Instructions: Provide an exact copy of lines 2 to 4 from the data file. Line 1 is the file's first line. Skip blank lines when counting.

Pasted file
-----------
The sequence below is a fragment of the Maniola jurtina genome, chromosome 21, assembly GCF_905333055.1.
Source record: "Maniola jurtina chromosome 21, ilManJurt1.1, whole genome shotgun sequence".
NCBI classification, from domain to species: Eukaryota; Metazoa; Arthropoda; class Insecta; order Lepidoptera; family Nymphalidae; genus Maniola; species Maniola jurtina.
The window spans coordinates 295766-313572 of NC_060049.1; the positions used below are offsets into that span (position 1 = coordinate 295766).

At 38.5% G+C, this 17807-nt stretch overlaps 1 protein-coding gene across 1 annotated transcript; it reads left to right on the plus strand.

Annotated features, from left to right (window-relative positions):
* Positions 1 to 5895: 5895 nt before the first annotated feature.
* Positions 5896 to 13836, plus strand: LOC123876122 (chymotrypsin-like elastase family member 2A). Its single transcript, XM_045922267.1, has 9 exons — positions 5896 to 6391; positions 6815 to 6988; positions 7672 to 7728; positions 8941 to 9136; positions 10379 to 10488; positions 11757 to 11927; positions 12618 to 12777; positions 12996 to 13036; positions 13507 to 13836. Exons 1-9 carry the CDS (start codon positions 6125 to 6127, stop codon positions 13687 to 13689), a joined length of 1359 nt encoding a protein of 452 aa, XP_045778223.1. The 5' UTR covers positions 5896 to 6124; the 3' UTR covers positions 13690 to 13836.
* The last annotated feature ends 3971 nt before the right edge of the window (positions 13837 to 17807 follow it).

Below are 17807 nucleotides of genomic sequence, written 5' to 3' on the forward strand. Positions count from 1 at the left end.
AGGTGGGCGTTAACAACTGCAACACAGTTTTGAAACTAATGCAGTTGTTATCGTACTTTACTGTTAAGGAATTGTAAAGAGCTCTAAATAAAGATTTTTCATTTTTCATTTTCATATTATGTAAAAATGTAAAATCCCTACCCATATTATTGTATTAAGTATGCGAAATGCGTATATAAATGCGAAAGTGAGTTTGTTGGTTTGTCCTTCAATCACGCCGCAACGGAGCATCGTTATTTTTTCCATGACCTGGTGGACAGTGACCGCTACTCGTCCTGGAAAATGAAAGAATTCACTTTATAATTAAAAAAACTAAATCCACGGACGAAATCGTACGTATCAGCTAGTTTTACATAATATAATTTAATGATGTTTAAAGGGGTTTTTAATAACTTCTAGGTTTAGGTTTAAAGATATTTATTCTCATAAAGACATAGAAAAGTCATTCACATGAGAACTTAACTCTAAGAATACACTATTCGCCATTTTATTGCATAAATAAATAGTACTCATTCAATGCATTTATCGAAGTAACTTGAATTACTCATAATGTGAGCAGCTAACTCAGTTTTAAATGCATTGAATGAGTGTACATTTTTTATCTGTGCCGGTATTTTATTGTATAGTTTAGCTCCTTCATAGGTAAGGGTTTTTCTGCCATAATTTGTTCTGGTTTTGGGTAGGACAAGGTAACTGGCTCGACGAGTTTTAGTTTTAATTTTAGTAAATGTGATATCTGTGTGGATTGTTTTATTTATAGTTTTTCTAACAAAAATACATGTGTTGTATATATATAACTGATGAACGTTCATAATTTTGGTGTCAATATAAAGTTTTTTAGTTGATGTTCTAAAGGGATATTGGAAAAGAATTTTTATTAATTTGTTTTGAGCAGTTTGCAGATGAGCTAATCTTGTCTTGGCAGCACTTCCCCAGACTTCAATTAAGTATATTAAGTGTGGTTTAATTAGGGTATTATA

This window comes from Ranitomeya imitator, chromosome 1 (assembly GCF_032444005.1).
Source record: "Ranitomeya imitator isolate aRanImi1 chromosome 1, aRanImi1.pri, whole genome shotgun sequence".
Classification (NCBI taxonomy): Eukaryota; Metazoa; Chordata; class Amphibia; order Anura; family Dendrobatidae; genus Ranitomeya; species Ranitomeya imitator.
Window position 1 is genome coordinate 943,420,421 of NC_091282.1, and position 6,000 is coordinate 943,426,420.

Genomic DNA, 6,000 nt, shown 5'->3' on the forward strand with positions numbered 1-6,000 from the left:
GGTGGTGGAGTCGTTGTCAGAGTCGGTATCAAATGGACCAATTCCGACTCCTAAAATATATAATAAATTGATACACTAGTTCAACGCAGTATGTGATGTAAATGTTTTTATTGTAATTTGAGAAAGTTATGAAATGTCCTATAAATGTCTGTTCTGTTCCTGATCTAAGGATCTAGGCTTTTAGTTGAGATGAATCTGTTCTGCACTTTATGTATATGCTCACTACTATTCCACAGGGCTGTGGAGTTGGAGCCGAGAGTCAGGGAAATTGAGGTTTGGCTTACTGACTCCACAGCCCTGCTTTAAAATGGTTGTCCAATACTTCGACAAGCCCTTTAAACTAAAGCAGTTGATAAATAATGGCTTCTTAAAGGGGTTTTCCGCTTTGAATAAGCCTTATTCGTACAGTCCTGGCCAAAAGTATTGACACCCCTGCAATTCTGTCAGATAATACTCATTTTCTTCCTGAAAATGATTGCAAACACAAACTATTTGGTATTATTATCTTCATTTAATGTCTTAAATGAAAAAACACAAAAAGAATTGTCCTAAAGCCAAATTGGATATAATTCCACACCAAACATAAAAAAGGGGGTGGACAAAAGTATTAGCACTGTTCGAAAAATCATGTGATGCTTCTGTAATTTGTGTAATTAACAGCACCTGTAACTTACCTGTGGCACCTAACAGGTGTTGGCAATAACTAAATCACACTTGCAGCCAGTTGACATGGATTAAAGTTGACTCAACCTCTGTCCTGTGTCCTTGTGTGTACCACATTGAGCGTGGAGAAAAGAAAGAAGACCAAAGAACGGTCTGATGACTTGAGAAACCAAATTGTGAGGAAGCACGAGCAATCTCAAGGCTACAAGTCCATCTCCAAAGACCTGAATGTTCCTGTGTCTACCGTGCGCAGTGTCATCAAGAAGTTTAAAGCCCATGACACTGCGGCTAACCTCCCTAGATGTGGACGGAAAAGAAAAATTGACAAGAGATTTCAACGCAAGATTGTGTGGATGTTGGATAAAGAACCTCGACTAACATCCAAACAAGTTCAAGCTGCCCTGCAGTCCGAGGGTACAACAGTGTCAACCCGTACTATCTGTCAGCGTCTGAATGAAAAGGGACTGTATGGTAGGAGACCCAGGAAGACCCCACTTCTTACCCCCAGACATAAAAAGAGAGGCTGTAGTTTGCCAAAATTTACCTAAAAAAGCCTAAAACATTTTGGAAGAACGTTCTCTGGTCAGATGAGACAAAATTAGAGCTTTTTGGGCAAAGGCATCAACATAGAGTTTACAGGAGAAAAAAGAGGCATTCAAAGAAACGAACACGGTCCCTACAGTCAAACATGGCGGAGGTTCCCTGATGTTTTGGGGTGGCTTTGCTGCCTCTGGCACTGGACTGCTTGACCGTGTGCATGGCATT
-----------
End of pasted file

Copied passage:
Source record: "Maniola jurtina chromosome 21, ilManJurt1.1, whole genome shotgun sequence".
NCBI classification, from domain to species: Eukaryota; Metazoa; Arthropoda; class Insecta; order Lepidoptera; family Nymphalidae; genus Maniola; species Maniola jurtina.
The window spans coordinates 295766-313572 of NC_060049.1; the positions used below are offsets into that span (position 1 = coordinate 295766).